I don’t have much of a literary theory, in the sense that I would never subscribe to a manifesto about these things. But certainly the kind of fiction that always interested me is stuff that somehow manages to be convincingly actual—in the sense that you believe that truths are being told about the world you live in—and are also somehow connected to the imaginary in some way. If you read Pale Fire you can think either it’s a fantasy about some guy who once had a kingdom in some far-off land that he’d lost—or that he’s crazy. Because of the way it’s written, the book is not going to make that decision for you. I think that’s great. I think that is in a certain sense the way the world works, and the way that fiction can model that feeling that there are other worlds, that there are parts of reality and actuality that we don’t know.

BLVR: Brian Aldiss recently said in an interview that he, Arthur C. Clarke, and Kingsley Amis juried an award for best science-fiction novel the year that Salman Rushdie’s first book, Grimus, came out. They liked the book so much they decided against giving it the award— precisely out of fear that Rushdie would be ghettoized as a science-fiction writer rather than a literary novelist, and thereby limit his potential.

JC: Maybe they did save him from “a fate worse than.”

BLVR: But you seem to have escaped that fate as well.

JC: Well, I’m not sure I have. If [Rushdie] had appeared first as a science-fiction author and done well and put a little bit of a science-fiction spin to his next book, too… I don’t remember if that was Midnight’s Children—which actually is very much like a fantasy novel. It could have been published in the fantasy genre also. But then he would have had a very hard time getting out of it and establishing himself as what we in the genres call a mainstream writer.

I think that’s been a difficulty for me, too. The first three novels I came out with were real science-fiction novels—there’s no way around that. Engine Summer is a science-fiction novel, even a classic science-fiction novel in some ways. But when Little, Big came out, it was at first presented to everyone as a regular book; it didn’t come out as a science-fiction novel, or a fantasy novel, just as a novel. Bantam, who was publishing it, made a conscious decision not to include the subtitle of the book in the title. The full title of the book is Little, Big, or, The Fairies’ Parliament, and they decided not to put fairies on the cover because they were afraid that it would suddenly be relegated to fantasy, and they wanted it to be taken on its own terms. They were very excited to get it a place among the real books in the front of the bookstore. It didn’t do all that well, for whatever reason, and the next time it was reissued by Bantam, the new management said, We can sell more copies of this book if it’s a fantasy novel. So thereupon it moved to the back of the store under a fantasy imprint of Bantam as a paperback. Then, when it was brought out in paperback by HarperCollins, they said, No it’s not a fantasy novel, it’s a real novel, it’s got all this credit now as a novel that anybody could like. So they moved it back to the front of the bookstore again and issued it as a Harper Perennial. The book stayed the same—the book never changed a bit! So it’s a little bit difficult to say that I avoided all that. I haven’t avoided all this difficulty.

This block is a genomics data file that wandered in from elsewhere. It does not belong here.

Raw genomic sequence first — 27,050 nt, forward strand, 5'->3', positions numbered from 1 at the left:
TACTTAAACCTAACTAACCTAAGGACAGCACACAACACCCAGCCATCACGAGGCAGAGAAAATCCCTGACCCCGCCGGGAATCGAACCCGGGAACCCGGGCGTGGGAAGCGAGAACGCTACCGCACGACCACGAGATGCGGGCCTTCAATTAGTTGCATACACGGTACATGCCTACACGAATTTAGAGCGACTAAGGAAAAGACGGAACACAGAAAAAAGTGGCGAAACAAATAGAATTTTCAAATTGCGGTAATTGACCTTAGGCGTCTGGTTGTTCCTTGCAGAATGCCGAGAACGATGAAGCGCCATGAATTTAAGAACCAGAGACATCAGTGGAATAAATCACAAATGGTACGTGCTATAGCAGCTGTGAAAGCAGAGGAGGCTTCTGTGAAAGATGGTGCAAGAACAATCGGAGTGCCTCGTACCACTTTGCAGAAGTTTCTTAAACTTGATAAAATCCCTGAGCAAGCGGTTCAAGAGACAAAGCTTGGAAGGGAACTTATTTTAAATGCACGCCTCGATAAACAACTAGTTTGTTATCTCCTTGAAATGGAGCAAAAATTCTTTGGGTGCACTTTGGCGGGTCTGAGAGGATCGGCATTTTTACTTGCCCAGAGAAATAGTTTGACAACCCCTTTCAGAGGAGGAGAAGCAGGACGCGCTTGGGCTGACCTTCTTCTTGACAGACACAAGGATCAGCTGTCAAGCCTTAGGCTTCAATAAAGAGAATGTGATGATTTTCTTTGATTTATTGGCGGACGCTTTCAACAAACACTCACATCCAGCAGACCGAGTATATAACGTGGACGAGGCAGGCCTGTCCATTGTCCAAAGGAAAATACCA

BLVR: So what kind of difficulty does this actually pose? You do hear a lot of authors complaining about these distinctions between genre and mainstream, but in real terms, what’s the impact on you as a writer?

JC: The real impact is that it’s more difficult to be an equal success to both audiences. The fantasy/science-fiction audience is tremendously loyal and tremendously generous in their embrace of the kinds of books they like. They’ll keep you in print and they’ll love you to death. But it can be spoiling too. If you want to keep on writing those kinds of books, you have to supply to those readers the kind of stuff that they want and need in a book. If you keep doing that, they’ll keep on loving you as a writer. But it does not guarantee you any kind of place in the greater world, where standards are different. I’m not saying that the mainstream reviews and the mainstream literary magazines can’t praise a lot of bad books and make a lot of stupid decisions about what’s a good book and what’s not—they do all the time. But somehow in that realm you’re playing in the major leagues, in a certain way. Even if you’re a great fantasy writer—even if you’re a Philip Pullman or a Stephen King—there’s a sense that you’re somehow not included in certain kinds of literary judgments. You feel the loss, you feel that lack of it.